U.S. Court of Appeals Strikes Down Law

DETROIT - Today, in a significant victory for the right to counsel, the Sixth Circuit U.S. Court of Appeals struck down a Michigan law that would have prevented judges from appointing lawyers to represent poor people on appeal in guilty plea cases. The challenge to the law was brought by the American Civil Liberties Union of Michigan.

“The opinion embraces the important principle that poor people should have the same access to justice in this country as those who can afford attorneys,” said Kary Moss, Executive Director of the Michigan ACLU.  “Many indigent criminal defendants have not graduated high school and simply do not have the ability to navigate the legal system without a lawyer.”

In 2000, the Michigan legislature enacted a statute forbidding the appointment of counsel to represent indigent people in appeals of their sentence or conviction in guilty plea cases except in very limited circumstances.  In doing so, Michigan became the first state since the landmark 1963 Supreme Court case of Gideon v. Wainwright to take away the right of counsel for poor people for their first appeal.

In March, 2000, U.S. District Judge Victoria Roberts declared the law unconstitutional.  In today’s opinion, which was heard before the entire bench of the Sixth Circuit of the U.S. Court of Appeals, the court voted 7-5 to affirm Judge Roberts’ ruling. 

Chief Judge Boyce F. Martin, Jr., writing for the majority, said, “Michigan’s statute creates unequal access . . . to the first part of the appellate system. . . . [The law’s] “effect is to create a different opportunity for access to the appellate system based upon indigency.”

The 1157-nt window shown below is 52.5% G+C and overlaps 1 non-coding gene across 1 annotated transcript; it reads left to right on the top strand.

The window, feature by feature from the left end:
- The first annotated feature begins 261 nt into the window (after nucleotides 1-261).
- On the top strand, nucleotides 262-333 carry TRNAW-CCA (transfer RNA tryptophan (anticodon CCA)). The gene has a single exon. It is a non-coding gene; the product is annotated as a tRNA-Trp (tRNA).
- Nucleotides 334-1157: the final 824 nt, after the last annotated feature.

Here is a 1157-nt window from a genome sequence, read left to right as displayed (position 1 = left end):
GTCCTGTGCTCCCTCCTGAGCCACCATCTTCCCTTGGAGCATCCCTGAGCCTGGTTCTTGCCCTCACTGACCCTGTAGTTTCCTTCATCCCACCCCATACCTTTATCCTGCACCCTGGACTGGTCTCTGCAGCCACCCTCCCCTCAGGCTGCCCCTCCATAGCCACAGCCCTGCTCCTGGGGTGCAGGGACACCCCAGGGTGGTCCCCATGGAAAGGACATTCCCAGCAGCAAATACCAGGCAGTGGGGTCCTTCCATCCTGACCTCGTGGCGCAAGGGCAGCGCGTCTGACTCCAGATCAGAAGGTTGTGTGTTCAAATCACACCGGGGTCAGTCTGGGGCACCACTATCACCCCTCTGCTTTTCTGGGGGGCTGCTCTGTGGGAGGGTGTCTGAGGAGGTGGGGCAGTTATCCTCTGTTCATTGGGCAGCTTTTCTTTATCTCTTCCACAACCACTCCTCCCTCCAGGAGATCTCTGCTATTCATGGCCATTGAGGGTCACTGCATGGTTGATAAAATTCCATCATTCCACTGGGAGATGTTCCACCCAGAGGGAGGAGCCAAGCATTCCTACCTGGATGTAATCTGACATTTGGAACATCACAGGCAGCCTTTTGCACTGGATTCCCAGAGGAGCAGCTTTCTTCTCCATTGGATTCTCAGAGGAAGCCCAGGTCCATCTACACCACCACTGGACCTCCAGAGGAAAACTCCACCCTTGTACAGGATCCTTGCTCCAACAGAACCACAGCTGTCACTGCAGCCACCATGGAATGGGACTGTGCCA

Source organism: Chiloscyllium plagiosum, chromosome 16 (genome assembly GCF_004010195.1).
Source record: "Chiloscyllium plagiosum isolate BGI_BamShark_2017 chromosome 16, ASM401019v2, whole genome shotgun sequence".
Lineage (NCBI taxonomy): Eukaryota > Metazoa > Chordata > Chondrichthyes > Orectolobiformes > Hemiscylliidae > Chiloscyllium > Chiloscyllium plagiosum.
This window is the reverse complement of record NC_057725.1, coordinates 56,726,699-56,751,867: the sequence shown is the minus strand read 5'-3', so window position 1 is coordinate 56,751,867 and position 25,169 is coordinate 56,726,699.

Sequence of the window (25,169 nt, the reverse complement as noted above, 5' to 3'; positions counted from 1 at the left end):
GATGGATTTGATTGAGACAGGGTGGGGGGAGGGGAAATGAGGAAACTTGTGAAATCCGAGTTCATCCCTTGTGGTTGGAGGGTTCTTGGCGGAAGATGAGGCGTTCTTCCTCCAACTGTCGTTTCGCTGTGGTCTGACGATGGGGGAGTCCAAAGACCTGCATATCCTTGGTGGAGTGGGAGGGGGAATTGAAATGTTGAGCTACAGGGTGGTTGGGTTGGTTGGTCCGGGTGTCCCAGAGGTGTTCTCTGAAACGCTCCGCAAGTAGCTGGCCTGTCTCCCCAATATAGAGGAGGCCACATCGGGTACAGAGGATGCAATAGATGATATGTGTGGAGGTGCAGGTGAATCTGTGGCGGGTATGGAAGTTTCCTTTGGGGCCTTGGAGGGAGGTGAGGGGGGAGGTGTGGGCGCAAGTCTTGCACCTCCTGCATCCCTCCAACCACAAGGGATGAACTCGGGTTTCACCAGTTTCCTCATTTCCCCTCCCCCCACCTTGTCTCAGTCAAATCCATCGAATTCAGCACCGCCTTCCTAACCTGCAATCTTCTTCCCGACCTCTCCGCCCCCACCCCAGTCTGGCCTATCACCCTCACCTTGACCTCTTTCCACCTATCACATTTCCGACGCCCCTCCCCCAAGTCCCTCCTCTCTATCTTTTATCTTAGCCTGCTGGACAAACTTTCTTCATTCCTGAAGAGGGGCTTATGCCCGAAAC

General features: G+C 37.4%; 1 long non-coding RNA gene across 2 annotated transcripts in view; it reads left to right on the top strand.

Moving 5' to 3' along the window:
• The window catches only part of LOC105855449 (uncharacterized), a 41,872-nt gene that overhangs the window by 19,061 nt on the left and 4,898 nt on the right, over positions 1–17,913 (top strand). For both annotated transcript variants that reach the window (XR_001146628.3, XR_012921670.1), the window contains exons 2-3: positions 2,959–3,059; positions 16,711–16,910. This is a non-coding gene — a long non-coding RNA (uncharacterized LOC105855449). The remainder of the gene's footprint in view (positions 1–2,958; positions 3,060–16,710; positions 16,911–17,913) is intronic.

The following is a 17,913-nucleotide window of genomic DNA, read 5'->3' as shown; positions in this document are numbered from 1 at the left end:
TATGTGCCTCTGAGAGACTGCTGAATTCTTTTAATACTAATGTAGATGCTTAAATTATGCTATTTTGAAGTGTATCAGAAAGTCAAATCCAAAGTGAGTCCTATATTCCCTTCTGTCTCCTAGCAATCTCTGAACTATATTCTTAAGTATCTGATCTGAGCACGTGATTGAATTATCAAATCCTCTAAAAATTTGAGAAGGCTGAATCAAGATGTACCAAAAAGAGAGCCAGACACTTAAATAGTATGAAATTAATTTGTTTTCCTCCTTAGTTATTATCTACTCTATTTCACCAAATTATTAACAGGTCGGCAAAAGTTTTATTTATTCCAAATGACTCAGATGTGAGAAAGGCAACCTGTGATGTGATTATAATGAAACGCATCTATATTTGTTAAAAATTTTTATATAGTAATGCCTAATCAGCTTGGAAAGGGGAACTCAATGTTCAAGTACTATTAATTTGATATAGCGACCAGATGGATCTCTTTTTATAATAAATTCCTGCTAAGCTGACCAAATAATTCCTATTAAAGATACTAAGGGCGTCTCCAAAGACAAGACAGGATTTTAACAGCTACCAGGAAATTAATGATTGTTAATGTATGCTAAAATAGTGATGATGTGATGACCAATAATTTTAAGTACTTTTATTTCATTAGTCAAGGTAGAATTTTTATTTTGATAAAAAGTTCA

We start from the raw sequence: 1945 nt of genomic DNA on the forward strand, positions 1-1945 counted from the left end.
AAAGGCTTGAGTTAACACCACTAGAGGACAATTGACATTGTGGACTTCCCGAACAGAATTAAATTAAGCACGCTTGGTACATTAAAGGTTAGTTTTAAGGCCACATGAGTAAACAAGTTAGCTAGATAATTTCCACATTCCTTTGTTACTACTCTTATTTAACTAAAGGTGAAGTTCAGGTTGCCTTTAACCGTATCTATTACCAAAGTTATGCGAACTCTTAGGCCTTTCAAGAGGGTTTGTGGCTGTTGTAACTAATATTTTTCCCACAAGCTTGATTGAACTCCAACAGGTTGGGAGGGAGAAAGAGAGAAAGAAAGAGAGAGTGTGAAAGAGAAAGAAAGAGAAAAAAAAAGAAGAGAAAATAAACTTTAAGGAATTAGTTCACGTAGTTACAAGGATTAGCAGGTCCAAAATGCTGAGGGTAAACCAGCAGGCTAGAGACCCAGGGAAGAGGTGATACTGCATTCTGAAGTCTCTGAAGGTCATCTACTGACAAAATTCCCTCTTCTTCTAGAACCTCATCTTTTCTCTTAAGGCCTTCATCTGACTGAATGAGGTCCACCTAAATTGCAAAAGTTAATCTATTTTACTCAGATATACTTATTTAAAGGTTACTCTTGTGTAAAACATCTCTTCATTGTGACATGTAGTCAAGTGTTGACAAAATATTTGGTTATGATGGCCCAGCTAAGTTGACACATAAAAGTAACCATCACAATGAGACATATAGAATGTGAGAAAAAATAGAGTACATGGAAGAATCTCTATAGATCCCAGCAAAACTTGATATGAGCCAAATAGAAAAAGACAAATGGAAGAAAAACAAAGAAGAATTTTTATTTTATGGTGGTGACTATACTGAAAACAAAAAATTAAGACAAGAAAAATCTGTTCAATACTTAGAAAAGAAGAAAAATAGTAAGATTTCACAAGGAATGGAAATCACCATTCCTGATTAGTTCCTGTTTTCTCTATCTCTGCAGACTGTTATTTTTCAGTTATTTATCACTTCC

ACLU Cooperating Attorney David Moran, who argued the case said, “Michigan attempted to do something radical that no other state has done in 40 years take away the right of poor people to have the same access to the Court of Appeals that wealthy people enjoy.  We are happy that the Sixth Circuit refused to let the state do that.”

The opinion will have a far-reaching impact.  There are over a thousand requests for counsel in guilty plea cases every year in Michigan.  Although the vast majority of Michigan judges have been appointing appellate counsel in guilty plea cases since Judge Roberts’ ruling in 2000, there are over 500 cases where requests for counsel were denied.  Many of these 500 individuals may decide to go back to state court and seek an appointed attorney so that they may appeal.